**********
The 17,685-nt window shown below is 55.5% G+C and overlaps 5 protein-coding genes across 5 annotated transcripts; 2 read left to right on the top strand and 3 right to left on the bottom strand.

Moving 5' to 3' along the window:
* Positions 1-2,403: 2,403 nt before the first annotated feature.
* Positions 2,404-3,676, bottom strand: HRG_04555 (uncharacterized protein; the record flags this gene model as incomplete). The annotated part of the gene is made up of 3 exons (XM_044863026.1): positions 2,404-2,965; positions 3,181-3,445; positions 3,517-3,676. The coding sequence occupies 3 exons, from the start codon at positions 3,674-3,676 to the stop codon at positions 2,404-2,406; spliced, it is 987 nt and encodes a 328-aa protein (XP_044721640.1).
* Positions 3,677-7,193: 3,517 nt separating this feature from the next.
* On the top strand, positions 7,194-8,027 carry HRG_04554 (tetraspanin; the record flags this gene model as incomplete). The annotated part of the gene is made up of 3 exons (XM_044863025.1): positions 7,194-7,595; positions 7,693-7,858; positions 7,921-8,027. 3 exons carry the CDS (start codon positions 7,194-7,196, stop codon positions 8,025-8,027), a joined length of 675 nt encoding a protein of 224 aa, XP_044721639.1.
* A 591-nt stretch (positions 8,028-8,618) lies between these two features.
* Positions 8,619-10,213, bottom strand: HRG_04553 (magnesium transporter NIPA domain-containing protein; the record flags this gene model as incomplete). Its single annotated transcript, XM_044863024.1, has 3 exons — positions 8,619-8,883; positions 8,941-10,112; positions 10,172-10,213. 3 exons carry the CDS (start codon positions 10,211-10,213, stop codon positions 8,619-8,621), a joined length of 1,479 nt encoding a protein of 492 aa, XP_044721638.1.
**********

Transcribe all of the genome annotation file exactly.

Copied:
The 17,685-nt window shown below is 55.5% G+C and overlaps 5 protein-coding genes across 5 annotated transcripts; 2 read left to right on the top strand and 3 right to left on the bottom strand.

Moving 5' to 3' along the window:
* Positions 1-2,403: 2,403 nt before the first annotated feature.
* Positions 2,404-3,676, bottom strand: HRG_04555 (uncharacterized protein; the record flags this gene model as incomplete). The annotated part of the gene is made up of 3 exons (XM_044863026.1): positions 2,404-2,965; positions 3,181-3,445; positions 3,517-3,676. The coding sequence occupies 3 exons, from the start codon at positions 3,674-3,676 to the stop codon at positions 2,404-2,406; spliced, it is 987 nt and encodes a 328-aa protein (XP_044721640.1).
* Positions 3,677-7,193: 3,517 nt separating this feature from the next.
* On the top strand, positions 7,194-8,027 carry HRG_04554 (tetraspanin; the record flags this gene model as incomplete). The annotated part of the gene is made up of 3 exons (XM_044863025.1): positions 7,194-7,595; positions 7,693-7,858; positions 7,921-8,027. 3 exons carry the CDS (start codon positions 7,194-7,196, stop codon positions 8,025-8,027), a joined length of 675 nt encoding a protein of 224 aa, XP_044721639.1.
* A 591-nt stretch (positions 8,028-8,618) lies between these two features.
* Positions 8,619-10,213, bottom strand: HRG_04553 (magnesium transporter NIPA domain-containing protein; the record flags this gene model as incomplete). Its single annotated transcript, XM_044863024.1, has 3 exons — positions 8,619-8,883; positions 8,941-10,112; positions 10,172-10,213. 3 exons carry the CDS (start codon positions 10,211-10,213, stop codon positions 8,619-8,621), a joined length of 1,479 nt encoding a protein of 492 aa, XP_044721638.1.